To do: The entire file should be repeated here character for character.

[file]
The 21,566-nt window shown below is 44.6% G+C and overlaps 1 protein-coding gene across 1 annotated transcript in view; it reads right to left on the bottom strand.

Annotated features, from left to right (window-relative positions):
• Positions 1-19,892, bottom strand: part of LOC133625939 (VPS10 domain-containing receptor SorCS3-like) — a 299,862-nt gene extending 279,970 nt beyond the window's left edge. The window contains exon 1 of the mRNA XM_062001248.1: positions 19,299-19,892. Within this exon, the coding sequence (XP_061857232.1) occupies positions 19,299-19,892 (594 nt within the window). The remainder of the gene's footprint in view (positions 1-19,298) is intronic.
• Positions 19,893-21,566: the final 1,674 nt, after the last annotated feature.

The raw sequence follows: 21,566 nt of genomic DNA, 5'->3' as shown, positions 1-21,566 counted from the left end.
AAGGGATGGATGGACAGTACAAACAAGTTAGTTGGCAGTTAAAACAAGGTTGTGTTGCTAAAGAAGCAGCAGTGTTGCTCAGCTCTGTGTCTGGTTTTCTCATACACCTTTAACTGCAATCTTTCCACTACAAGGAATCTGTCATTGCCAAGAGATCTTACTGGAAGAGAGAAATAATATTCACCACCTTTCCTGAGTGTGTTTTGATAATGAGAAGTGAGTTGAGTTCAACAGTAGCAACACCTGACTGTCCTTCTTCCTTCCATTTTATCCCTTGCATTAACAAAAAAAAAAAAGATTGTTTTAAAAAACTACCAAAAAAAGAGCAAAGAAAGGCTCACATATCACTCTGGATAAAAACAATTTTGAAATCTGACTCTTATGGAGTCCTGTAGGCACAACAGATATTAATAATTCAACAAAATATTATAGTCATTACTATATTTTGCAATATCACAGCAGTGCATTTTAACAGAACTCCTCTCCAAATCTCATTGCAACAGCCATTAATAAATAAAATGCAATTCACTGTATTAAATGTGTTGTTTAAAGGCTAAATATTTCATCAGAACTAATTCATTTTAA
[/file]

The 21,566-nt window shown below is 44.6% G+C and overlaps 1 protein-coding gene across 1 annotated transcript in view; it reads right to left on the bottom strand.

Annotated features, from left to right (window-relative positions):
• Positions 1-19,892, bottom strand: part of LOC133625939 (VPS10 domain-containing receptor SorCS3-like) — a 299,862-nt gene extending 279,970 nt beyond the window's left edge. The window contains exon 1 of the mRNA XM_062001248.1: positions 19,299-19,892. Within this exon, the coding sequence (XP_061857232.1) occupies positions 19,299-19,892 (594 nt within the window). The remainder of the gene's footprint in view (positions 1-19,298) is intronic.
• Positions 19,893-21,566: the final 1,674 nt, after the last annotated feature.

The raw sequence follows: 21,566 nt of genomic DNA, 5'->3' as shown, positions 1-21,566 counted from the left end.
AAGGGATGGATGGACAGTACAAACAAGTTAGTTGGCAGTTAAAACAAGGTTGTGTTGCTAAAGAAGCAGCAGTGTTGCTCAGCTCTGTGTCTGGTTTTCTCATACACCTTTAACTGCAATCTTTCCACTACAAGGAATCTGTCATTGCCAAGAGATCTTACTGGAAGAGAGAAATAATATTCACCACCTTTCCTGAGTGTGTTTTGATAATGAGAAGTGAGTTGAGTTCAACAGTAGCAACACCTGACTGTCCTTCTTCCTTCCATTTTATCCCTTGCATTAACAAAAAAAAAAAAGATTGTTTTAAAAAACTACCAAAAAAAGAGCAAAGAAAGGCTCACATATCACTCTGGATAAAAACAATTTTGAAATCTGACTCTTATGGAGTCCTGTAGGCACAACAGATATTAATAATTCAACAAAATATTATAGTCATTACTATATTTTGCAATATCACAGCAGTGCATTTTAACAGAACTCCTCTCCAAATCTCATTGCAACAGCCATTAATAAATAAAATGCAATTCACTGTATTAAATGTGTTGTTTAAAGGCTAAATATTTCATCAGAACTAATTCATTTTAA